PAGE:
The Blackhouse opens with the discovery of a mutilated body in the remote settlement of Ness, on Lewis in the Outer Hebrides. Elements of the killingThe Blackhouse opens with the discovery of a mutilated body in the remote settlement of Ness, on Lewis in the Outer Hebrides. Elements of the killing appear similar to a recent case in Edinburgh investigated by Detective Inspector Fin Macleod, who is drafted in to advise on the case. Fin has ties to the affected community, growing up on the island then leaving it behind at seventeen.
I'd read the second installment of the trilogy, The Lewis Man (my review), before this one, so knew what to expect from May's writing. His vivid description of the starkly beautiful landscape, the distinctive influences of language and religion on the close-knit community, and the extraordinary tradition of the guga (juvenile gannet) hunt, raise this far above standard police procedural novels. The chapter recounting Fin's teenage experience as part of the hunting crew on An Sgeir (a fictional rendering of Sula Sgeir) is particularly enthralling, detailing the customs of a way of life now alien to most of us*, and culminating in tragedy.
The echoes of the past haunt the present, with chapters alternating between the ongoing investigation and Fin's childhood, building towards a charged confrontation and a thrilling climax, keeping the reader gripped to the end.
*I'd recommend that anyone interested in finding out more about the guga hunt look out The Guga Hunters by Donald S. Murray. May references Sula: Seabird Hunters of Lewis by John Beatty, although copies of this may be harder to come by....more
I was given this book by a friend as its setting of Aberdeen is one very familiar to me. However, other than the odd mention of traffic on MounthoolyI was given this book by a friend as its setting of Aberdeen is one very familiar to me. However, other than the odd mention of traffic on Mounthooly roundabout, the setting doesn't have the real feel of Rankin's Edinburgh, Dexter's Oxford or Mankell's Ystad. It could be anywhere.
MacBride's book doesn't shy away from disturbing scenarios and gory images as a cannibal serial killer butchers his victims and introduces their flesh into the local food supply. However, the graphic nature of the read isn't what made this book feel less than satisfying. The plot is thin and characters are under-developed. That said, it is a book that you can race through in a wet weekend, although it might put you off your sausages.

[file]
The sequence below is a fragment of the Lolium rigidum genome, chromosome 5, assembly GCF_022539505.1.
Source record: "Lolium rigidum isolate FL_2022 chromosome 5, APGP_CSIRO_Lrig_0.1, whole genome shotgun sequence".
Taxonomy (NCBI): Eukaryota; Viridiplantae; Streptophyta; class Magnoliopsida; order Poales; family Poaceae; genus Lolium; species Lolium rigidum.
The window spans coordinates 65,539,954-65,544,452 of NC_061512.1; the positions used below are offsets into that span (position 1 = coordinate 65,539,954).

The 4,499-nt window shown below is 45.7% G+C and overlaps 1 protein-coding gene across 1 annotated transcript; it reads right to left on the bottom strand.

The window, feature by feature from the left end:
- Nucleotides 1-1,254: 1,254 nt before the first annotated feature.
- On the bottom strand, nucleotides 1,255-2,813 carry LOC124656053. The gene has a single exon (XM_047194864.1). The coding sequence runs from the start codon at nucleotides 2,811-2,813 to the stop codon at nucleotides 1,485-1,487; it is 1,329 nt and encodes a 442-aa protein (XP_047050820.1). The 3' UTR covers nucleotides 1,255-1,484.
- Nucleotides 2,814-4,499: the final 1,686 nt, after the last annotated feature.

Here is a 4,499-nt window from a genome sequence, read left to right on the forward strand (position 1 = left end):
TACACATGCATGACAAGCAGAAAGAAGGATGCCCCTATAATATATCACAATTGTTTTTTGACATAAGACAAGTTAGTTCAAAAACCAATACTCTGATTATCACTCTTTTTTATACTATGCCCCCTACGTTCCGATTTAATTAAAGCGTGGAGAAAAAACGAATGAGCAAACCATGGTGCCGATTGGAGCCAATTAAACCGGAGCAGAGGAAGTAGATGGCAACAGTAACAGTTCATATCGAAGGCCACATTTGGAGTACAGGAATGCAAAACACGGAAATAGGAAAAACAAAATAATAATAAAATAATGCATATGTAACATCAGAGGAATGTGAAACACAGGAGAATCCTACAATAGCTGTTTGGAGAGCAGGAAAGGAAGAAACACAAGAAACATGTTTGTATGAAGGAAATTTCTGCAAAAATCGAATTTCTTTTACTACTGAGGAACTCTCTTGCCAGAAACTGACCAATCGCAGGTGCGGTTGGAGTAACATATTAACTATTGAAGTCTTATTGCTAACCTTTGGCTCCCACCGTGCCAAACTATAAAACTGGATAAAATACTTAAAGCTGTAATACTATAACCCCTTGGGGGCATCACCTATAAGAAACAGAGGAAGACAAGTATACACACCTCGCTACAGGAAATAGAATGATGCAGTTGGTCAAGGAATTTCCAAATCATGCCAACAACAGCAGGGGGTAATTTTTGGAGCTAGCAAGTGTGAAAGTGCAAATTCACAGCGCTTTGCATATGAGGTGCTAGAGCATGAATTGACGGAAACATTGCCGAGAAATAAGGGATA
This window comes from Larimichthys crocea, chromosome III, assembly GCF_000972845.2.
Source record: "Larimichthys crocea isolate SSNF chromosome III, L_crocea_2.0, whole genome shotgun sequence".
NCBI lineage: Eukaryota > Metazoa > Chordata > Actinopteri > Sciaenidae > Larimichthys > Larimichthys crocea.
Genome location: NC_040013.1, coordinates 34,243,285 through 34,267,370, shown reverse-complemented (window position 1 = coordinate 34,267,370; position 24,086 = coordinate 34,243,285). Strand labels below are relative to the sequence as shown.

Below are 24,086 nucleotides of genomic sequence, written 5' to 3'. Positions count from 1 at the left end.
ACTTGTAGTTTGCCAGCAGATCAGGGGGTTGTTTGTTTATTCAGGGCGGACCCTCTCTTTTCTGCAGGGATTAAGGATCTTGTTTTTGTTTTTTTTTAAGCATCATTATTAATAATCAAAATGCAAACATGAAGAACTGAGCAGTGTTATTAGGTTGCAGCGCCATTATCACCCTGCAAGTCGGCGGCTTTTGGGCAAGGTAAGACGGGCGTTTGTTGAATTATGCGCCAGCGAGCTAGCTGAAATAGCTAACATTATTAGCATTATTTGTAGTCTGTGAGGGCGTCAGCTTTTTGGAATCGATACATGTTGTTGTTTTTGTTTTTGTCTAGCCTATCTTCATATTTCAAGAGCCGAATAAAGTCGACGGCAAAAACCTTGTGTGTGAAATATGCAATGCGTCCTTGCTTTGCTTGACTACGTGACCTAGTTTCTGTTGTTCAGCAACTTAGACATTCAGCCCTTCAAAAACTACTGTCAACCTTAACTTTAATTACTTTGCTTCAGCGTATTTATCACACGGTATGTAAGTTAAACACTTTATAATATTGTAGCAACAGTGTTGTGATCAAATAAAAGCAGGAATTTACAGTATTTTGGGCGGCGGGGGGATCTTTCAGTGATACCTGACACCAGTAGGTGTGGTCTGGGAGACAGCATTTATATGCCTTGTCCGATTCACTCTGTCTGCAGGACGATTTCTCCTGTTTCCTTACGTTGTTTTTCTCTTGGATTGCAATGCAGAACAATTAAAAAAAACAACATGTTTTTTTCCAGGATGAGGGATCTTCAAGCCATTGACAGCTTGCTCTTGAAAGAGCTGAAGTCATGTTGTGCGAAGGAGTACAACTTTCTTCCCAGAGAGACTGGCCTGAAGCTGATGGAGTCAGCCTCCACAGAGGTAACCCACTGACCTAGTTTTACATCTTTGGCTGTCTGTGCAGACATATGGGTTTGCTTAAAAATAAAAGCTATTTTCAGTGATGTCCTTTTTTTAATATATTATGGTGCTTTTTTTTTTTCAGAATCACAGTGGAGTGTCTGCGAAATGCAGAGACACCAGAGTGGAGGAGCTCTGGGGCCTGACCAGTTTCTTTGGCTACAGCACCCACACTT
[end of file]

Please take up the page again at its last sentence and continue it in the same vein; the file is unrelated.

Lewis Man is the second in Peter May's Lewis Trilogy series featuring Fin McLeod. This time Fin has left Edinburgh, his job as a police detective, andLewis Man is the second in Peter May's Lewis Trilogy series featuring Fin McLeod. This time Fin has left Edinburgh, his job as a police detective, and his crumbling marriage following the death of his young son, and returned home to the island of his birth first revisited in The Blackhouse. However, it also works well as a stand-alone story.
The body of a young man is found in a peat bog during the annual cutting, stabbed several times and throat slashed, but an Elvis tattoo on the corpse makes it an investigation for police rather than archaeologists. Initial investigations link the corpse to an elderly local man, Tormod McDonald, suffering advanced dementia, for whom the identification of the body is as much of a mystery as to others.
May conveys the frustration and confusion Tormod experiences with his condition with great sensitivity, contrasting the clarity of his recollections of the far past to cloudy recent memory to create an authentic voice, soft and slow with the lilt of Gaelic.
After moving to Shetland with her husband, Dr. Tora Hamilton discovers a corpse buried in the peaty soil of the field behind their new home. The bodyAfter moving to Shetland with her husband, Dr. Tora Hamilton discovers a corpse buried in the peaty soil of the field behind their new home. The body of a young woman, her heart cut out and runes carved into the flesh of her back.
Runes? Bolton introduces the idea to her characters as if no one possibly could have heard of runes before. Or Shetland, as information about the islands feels as if it's been cribbed from Wikipedia, and embellished with descriptions from a Lonely Planet.
Sacrifice isn't a straight-forward police-procedural, drawing on Nordic-influenced folklore and ideas of the supernatural. Together with the dystopic occurrences on the (fictional) island of Tronal, this creates the seeds of an unsettling and atmospheric mystery thriller.
Unfortunately the execution of the novel is quite amateur, so although Sacrifice is a quick and easy read, it's ultimately quite unsatisfying. ...more
In the not too distant past, seabirds and their eggs were a staple food for many small coastal communities clinging to the Atlantic fringes of Europe.In the not too distant past, seabirds and their eggs were a staple food for many small coastal communities clinging to the Atlantic fringes of Europe. Ness (Nis), near the northernmost tip of the Isle of Lewis, is the only community in the British Isles that retains that tradition, with men from the village undertaking an arduous expedition each Autumn to the rocky sea-stack of Sula Sgeir, 40 miles offshore. Spending two weeks or so on the rock, they capture and kill gannet chicks, known as guga, under a special licence granted by the European Union.
This book is a fascinating insight into a history that would have been shared by many other coastal communities, and how keeping the tradition has created a strong bond in Ness, rooted deeply in the language and culture of the area. Murray writes as a Nessman, with deep fondness for his heritage and the history of his community, and as a poet and journalist, giving insightful observations with a lyrical flair and wry humour. ...more